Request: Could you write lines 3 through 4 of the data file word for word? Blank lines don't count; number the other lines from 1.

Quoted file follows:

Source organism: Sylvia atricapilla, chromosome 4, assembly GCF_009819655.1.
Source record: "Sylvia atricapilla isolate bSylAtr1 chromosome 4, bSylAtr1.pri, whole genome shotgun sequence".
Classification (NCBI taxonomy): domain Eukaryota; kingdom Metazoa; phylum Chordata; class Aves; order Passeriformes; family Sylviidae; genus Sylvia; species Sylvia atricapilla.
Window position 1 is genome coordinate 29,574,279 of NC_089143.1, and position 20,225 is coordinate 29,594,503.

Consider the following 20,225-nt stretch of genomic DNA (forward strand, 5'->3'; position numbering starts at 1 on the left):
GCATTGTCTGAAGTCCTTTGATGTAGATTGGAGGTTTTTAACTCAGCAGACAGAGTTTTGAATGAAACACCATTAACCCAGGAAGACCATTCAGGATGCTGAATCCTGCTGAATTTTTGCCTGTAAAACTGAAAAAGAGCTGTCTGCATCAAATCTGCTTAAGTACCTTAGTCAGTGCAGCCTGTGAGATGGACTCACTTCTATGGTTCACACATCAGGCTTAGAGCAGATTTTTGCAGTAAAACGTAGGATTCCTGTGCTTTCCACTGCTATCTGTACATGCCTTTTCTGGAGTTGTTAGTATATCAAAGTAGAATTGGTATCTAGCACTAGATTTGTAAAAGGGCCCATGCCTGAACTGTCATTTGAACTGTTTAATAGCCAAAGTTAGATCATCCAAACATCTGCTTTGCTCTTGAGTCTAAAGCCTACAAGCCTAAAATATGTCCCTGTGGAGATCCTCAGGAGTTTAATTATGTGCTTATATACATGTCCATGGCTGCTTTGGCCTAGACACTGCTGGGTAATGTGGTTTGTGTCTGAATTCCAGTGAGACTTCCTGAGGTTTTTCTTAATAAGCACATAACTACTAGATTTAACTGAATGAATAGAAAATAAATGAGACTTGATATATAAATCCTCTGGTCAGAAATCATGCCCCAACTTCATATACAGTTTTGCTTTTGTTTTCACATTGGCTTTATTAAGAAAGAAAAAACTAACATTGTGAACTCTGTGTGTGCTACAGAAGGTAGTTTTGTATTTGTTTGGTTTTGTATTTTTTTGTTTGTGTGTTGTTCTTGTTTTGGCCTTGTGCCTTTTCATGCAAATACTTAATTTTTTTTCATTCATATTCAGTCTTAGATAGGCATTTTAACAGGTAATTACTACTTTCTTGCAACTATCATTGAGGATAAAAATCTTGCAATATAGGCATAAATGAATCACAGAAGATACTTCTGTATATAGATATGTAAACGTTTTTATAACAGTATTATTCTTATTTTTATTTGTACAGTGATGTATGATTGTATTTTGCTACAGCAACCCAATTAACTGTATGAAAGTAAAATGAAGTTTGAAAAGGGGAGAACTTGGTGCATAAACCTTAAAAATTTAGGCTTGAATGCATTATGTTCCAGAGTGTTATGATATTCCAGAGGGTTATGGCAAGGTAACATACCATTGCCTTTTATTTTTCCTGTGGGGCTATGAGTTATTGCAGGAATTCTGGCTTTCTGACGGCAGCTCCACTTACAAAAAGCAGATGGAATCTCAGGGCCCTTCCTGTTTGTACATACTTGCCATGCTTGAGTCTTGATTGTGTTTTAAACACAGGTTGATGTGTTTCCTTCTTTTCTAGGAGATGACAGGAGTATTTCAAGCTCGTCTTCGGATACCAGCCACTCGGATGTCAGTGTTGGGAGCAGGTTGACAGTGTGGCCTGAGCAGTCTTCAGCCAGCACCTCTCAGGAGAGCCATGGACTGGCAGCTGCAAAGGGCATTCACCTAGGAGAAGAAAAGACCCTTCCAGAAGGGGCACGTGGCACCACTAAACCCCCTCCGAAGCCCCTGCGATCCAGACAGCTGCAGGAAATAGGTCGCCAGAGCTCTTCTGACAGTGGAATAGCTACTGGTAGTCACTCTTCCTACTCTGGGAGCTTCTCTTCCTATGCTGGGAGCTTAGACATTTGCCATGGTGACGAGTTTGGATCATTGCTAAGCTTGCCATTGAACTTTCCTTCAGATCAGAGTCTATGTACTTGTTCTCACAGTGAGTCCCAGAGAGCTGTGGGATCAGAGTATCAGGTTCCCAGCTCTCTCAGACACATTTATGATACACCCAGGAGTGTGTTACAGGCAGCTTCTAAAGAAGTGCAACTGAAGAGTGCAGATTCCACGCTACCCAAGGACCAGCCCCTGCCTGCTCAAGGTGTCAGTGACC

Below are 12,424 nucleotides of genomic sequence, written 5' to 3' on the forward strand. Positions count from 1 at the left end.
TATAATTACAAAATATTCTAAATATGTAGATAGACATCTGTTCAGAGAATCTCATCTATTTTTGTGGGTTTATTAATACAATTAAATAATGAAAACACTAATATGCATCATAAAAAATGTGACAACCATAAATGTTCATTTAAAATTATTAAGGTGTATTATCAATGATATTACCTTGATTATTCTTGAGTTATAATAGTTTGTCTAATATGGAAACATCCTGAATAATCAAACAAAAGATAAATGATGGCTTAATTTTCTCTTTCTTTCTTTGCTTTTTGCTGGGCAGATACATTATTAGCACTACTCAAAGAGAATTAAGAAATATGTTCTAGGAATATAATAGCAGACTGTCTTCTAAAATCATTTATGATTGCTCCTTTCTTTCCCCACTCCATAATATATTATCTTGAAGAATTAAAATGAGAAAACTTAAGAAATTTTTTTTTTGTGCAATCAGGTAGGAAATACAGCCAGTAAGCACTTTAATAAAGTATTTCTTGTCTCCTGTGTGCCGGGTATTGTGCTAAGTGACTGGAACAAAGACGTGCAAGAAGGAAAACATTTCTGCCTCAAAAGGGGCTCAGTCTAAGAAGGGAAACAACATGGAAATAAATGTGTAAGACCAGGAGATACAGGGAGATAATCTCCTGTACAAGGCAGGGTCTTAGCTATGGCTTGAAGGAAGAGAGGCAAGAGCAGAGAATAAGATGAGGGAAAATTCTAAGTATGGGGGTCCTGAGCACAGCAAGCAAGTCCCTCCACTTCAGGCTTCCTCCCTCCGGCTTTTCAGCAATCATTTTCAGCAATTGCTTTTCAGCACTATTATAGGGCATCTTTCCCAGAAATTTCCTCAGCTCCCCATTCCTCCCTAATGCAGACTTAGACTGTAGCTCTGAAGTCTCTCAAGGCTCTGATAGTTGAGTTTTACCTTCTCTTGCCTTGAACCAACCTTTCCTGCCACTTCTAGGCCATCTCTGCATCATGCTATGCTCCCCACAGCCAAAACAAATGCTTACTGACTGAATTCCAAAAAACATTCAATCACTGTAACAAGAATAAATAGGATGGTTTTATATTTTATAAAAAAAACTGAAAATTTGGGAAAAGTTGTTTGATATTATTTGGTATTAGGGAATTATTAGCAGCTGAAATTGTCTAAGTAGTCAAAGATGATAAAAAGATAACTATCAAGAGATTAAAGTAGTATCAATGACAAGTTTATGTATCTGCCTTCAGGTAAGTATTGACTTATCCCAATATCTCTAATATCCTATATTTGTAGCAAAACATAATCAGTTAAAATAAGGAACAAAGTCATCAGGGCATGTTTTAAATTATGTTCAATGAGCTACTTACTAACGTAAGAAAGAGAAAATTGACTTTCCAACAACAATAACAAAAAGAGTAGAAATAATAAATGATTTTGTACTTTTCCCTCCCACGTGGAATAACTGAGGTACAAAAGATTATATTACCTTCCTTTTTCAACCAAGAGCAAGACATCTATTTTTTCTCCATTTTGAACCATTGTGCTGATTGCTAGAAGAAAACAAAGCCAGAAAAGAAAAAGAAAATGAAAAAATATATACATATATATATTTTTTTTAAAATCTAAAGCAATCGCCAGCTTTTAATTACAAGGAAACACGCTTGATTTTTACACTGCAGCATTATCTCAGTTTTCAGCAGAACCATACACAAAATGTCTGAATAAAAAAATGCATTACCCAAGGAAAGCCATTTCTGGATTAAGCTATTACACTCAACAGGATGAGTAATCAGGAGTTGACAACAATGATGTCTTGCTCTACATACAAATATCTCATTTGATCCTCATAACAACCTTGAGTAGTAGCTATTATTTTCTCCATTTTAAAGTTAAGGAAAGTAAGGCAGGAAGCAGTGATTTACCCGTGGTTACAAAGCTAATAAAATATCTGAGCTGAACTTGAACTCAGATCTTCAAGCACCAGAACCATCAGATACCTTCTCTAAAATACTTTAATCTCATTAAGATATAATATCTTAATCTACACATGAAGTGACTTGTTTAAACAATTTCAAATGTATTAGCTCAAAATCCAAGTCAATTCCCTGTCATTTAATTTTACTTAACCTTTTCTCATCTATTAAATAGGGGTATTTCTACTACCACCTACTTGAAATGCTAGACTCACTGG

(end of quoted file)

Classification (NCBI taxonomy): domain Eukaryota; kingdom Metazoa; phylum Chordata; class Aves; order Passeriformes; family Sylviidae; genus Sylvia; species Sylvia atricapilla.
Window position 1 is genome coordinate 29,574,279 of NC_089143.1, and position 20,225 is coordinate 29,594,503.